4.2. CH3OH

After the CH3CN experiment, a 100 s integration was performed in ON/OFF mode with the chamber filled with CH3OH at a pressure of 20 × 10−3 mbar. The cell walls were not cleaned after the previous short experiment with the CH3CN plasma. The strongest feature we found in the spectra was HCN, followed by CO, most probably as a consequence of the adsorbed molecules and adhered dust from the previous experiment. Weak lines of CH3OH were also detected indicating that about 10% of the initial methanol molecules were able to survive in the plasma. No lines of CH3CN were detected indicating that most of the molecules in the walls are polymers of HCN. From the observed intensities, the following partial pressures were found: P(HCN) = 8.5 × 10−5 mbar, P(CO) = 8 × 10−3 mbar, and P(CH3OH) = 5 × 10−3 mbar. With respect to the initial pressure of the precursor, 7 × 10−3 mbar are still missing, which correspond to H2, H2O, and CO2 as fragmentation products of CH3OH in the plasma, as seen by mass spectrometry. The column density of HCN in the chamber was 2.0 × 1014 cm−2.

In order to check our ability to introduce two liquids in a controlled way in the chamber, we performed a short observation (100 s) of a mixture of CH3CN and CH3OH with a total pressure of 13 × 10−3 mbar with no RF coupling. The lines of CH3CN in the ground state and in the ν8 and 2ν8 states were very strong and easily detected in this short observing time. Although this experiment was performed just after the CH3CN and CH3OH plasmas, no HCN was detected in this short integration time, as expected, since the plasma was switched off and therefore there was no mechanism to remove molecules from the wall.

We used the same gas composition in the chamber, CH3CN and CH3OH, to initiate a plasma with a total initial pressure of 30 × 10−3 mbar. The main polar products observed in the plasma gas, in addition to the precursors, are HCN, HC3N, and CO. With respect to the pure CH3CN plasma, the only new product is CO. In comparison with the plasma of pure CH3OH the only new species found is HC3N (we note, however, that HCN did come from the walls in this case). The integration time for this experiment was also 100 s.

4.3. CH4/N2

The next plasma studied was induced in a flowing mixture of CH4 and N2 with a contribution of methane and molecular nitrogen of 13.4 × 10−3 and 19 × 10−3 mbar, respectively. Since both molecules are non-polar, no rotational lines from them are observed in the Q or W band.

In this case, the integration time was 40 min per W sub-band and the observing mode was FS with a throw of 37 MHz. The rotational spectrum shows the presence of HCN, HC3N, and CH3CN as the main products of the reactions between the fragments of the precursors in the plasma (see Figs. 15, 16, and C.4). From the observed intensities, we derive the partial pressures of 10−5 mbar, 4 × 10−4 mbar, and 1.5 × 10−5 mbar for CH3CN, HCN, and HC3N, respectively. The corresponding column densities are 2.2 × 1013, 9.0 × 1014, and 3.3 × 1013 cm−2. It is obvious that the partial pressures are far from the total pressure in the chamber (32.4 × 10−3 mbar). Most of the missing gases have to be the precursors CH4 and N2, with other non-polar products (e.g. H2, C2H2, C2H6).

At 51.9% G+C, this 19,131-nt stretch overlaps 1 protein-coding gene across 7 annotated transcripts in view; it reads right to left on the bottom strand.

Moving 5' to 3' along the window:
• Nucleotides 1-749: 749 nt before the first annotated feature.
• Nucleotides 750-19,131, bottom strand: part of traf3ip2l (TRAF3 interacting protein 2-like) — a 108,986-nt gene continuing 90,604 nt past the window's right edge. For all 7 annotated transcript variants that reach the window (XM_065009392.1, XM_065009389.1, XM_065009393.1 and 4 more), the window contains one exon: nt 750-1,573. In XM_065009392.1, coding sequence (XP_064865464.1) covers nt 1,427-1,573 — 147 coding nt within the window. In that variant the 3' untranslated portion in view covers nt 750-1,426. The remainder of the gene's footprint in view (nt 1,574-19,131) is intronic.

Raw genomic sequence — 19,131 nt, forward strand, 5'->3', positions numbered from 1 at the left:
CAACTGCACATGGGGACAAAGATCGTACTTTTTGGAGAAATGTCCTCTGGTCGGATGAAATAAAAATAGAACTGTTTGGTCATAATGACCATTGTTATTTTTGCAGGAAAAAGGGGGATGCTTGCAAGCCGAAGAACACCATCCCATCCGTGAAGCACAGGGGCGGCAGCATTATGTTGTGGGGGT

thumbnail Fig. 15.

The J = 1 → 0 line of the three isotopologues of HCN observed in the plasma of CH4+N2+CH3CN (26 min of observing time per W sub-band). This frequency domain of the spectrum is observed in the WL and WM sub-bands. Hence, the total observing time is 52 min. The observing procedure was FS with a throw of 37 MHz. The line width at half intensity is 0.62 MHz for a total pressure of 28 × 10−3 mbar. Frequencies are relative to the strongest hyperfine component.

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thumbnail Fig. 16.

Selected lines of CH3CN, HCN, and HC3N observed in the plasma of a flowing mixture of CH4 and N2 with a total pressure of 32.4 × 10−3 mbar. The integration time was 40 min in each W sub-band. The observing procedure was frequency switching with a throw of 37 MHz. The four rotational transitions of the ground state of HC3N within the W band are shown in the middle panels. The different components of the J = 12 → 11 rotational transition of HC3N in its vibrationally excited states ν6, ν7, and 2ν7 are shown in the bottom panels.